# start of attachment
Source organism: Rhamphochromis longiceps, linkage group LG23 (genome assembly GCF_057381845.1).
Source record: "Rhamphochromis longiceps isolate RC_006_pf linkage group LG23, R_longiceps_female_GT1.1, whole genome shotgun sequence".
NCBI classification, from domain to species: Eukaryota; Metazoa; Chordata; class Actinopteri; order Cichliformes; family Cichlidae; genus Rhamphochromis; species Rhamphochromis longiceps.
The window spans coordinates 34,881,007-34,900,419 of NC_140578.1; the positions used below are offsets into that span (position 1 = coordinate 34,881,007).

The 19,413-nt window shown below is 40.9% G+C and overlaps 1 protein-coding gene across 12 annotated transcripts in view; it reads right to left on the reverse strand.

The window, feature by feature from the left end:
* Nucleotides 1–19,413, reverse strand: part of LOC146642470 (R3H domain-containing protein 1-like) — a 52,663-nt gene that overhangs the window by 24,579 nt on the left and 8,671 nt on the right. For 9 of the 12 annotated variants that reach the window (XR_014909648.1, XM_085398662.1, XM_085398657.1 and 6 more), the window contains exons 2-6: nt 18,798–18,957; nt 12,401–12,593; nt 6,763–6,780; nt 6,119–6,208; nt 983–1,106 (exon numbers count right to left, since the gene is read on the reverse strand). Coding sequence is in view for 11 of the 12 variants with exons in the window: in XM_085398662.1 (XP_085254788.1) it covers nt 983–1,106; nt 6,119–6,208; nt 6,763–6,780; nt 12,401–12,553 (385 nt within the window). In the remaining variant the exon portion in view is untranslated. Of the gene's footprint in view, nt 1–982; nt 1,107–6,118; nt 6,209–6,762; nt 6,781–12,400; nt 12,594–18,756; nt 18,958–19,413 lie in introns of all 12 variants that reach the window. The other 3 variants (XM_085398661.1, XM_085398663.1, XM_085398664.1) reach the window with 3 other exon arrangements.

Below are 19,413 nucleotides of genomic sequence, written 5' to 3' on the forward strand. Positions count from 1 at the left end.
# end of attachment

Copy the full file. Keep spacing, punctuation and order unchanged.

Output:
Source organism: Rhamphochromis longiceps, linkage group LG23 (genome assembly GCF_057381845.1).
Source record: "Rhamphochromis longiceps isolate RC_006_pf linkage group LG23, R_longiceps_female_GT1.1, whole genome shotgun sequence".
NCBI classification, from domain to species: Eukaryota; Metazoa; Chordata; class Actinopteri; order Cichliformes; family Cichlidae; genus Rhamphochromis; species Rhamphochromis longiceps.
The window spans coordinates 34,881,007-34,900,419 of NC_140578.1; the positions used below are offsets into that span (position 1 = coordinate 34,881,007).

The 19,413-nt window shown below is 40.9% G+C and overlaps 1 protein-coding gene across 12 annotated transcripts in view; it reads right to left on the reverse strand.

The window, feature by feature from the left end:
* Nucleotides 1–19,413, reverse strand: part of LOC146642470 (R3H domain-containing protein 1-like) — a 52,663-nt gene that overhangs the window by 24,579 nt on the left and 8,671 nt on the right. For 9 of the 12 annotated variants that reach the window (XR_014909648.1, XM_085398662.1, XM_085398657.1 and 6 more), the window contains exons 2-6: nt 18,798–18,957; nt 12,401–12,593; nt 6,763–6,780; nt 6,119–6,208; nt 983–1,106 (exon numbers count right to left, since the gene is read on the reverse strand). Coding sequence is in view for 11 of the 12 variants with exons in the window: in XM_085398662.1 (XP_085254788.1) it covers nt 983–1,106; nt 6,119–6,208; nt 6,763–6,780; nt 12,401–12,553 (385 nt within the window). In the remaining variant the exon portion in view is untranslated. Of the gene's footprint in view, nt 1–982; nt 1,107–6,118; nt 6,209–6,762; nt 6,781–12,400; nt 12,594–18,756; nt 18,958–19,413 lie in introns of all 12 variants that reach the window. The other 3 variants (XM_085398661.1, XM_085398663.1, XM_085398664.1) reach the window with 3 other exon arrangements.

Below are 19,413 nucleotides of genomic sequence, written 5' to 3' on the forward strand. Positions count from 1 at the left end.